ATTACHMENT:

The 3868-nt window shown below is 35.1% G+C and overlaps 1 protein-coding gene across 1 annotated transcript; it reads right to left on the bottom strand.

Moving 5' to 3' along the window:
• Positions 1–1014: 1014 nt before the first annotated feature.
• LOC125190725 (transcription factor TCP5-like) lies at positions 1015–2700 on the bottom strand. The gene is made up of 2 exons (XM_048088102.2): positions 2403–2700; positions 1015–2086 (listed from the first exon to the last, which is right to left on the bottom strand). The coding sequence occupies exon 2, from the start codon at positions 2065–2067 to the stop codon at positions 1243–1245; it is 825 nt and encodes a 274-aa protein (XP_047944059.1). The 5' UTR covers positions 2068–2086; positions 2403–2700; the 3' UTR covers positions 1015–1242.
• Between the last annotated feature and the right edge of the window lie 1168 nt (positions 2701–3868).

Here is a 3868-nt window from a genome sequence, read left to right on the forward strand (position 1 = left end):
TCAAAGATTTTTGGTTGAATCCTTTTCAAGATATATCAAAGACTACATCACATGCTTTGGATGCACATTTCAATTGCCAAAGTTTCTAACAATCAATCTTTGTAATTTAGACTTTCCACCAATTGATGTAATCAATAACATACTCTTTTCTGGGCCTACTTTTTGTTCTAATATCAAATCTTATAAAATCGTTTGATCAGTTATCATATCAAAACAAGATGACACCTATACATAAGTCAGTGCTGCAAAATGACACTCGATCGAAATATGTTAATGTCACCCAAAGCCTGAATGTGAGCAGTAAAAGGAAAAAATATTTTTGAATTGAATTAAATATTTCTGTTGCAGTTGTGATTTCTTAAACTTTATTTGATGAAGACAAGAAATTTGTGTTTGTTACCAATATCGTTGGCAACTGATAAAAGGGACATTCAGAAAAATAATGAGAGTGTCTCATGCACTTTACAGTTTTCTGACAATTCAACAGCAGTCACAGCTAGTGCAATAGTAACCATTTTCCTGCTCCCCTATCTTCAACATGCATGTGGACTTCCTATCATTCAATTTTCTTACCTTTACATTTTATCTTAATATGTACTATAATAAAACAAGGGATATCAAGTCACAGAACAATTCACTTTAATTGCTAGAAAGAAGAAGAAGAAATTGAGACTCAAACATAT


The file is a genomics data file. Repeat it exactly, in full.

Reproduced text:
The 3868-nt window shown below is 35.1% G+C and overlaps 1 protein-coding gene across 1 annotated transcript; it reads right to left on the bottom strand.

Moving 5' to 3' along the window:
• Positions 1–1014: 1014 nt before the first annotated feature.
• LOC125190725 (transcription factor TCP5-like) lies at positions 1015–2700 on the bottom strand. The gene is made up of 2 exons (XM_048088102.2): positions 2403–2700; positions 1015–2086 (listed from the first exon to the last, which is right to left on the bottom strand). The coding sequence occupies exon 2, from the start codon at positions 2065–2067 to the stop codon at positions 1243–1245; it is 825 nt and encodes a 274-aa protein (XP_047944059.1). The 5' UTR covers positions 2068–2086; positions 2403–2700; the 3' UTR covers positions 1015–1242.
• Between the last annotated feature and the right edge of the window lie 1168 nt (positions 2701–3868).

Here is a 3868-nt window from a genome sequence, read left to right on the forward strand (position 1 = left end):
TCAAAGATTTTTGGTTGAATCCTTTTCAAGATATATCAAAGACTACATCACATGCTTTGGATGCACATTTCAATTGCCAAAGTTTCTAACAATCAATCTTTGTAATTTAGACTTTCCACCAATTGATGTAATCAATAACATACTCTTTTCTGGGCCTACTTTTTGTTCTAATATCAAATCTTATAAAATCGTTTGATCAGTTATCATATCAAAACAAGATGACACCTATACATAAGTCAGTGCTGCAAAATGACACTCGATCGAAATATGTTAATGTCACCCAAAGCCTGAATGTGAGCAGTAAAAGGAAAAAATATTTTTGAATTGAATTAAATATTTCTGTTGCAGTTGTGATTTCTTAAACTTTATTTGATGAAGACAAGAAATTTGTGTTTGTTACCAATATCGTTGGCAACTGATAAAAGGGACATTCAGAAAAATAATGAGAGTGTCTCATGCACTTTACAGTTTTCTGACAATTCAACAGCAGTCACAGCTAGTGCAATAGTAACCATTTTCCTGCTCCCCTATCTTCAACATGCATGTGGACTTCCTATCATTCAATTTTCTTACCTTTACATTTTATCTTAATATGTACTATAATAAAACAAGGGATATCAAGTCACAGAACAATTCACTTTAATTGCTAGAAAGAAGAAGAAGAAATTGAGACTCAAACATAT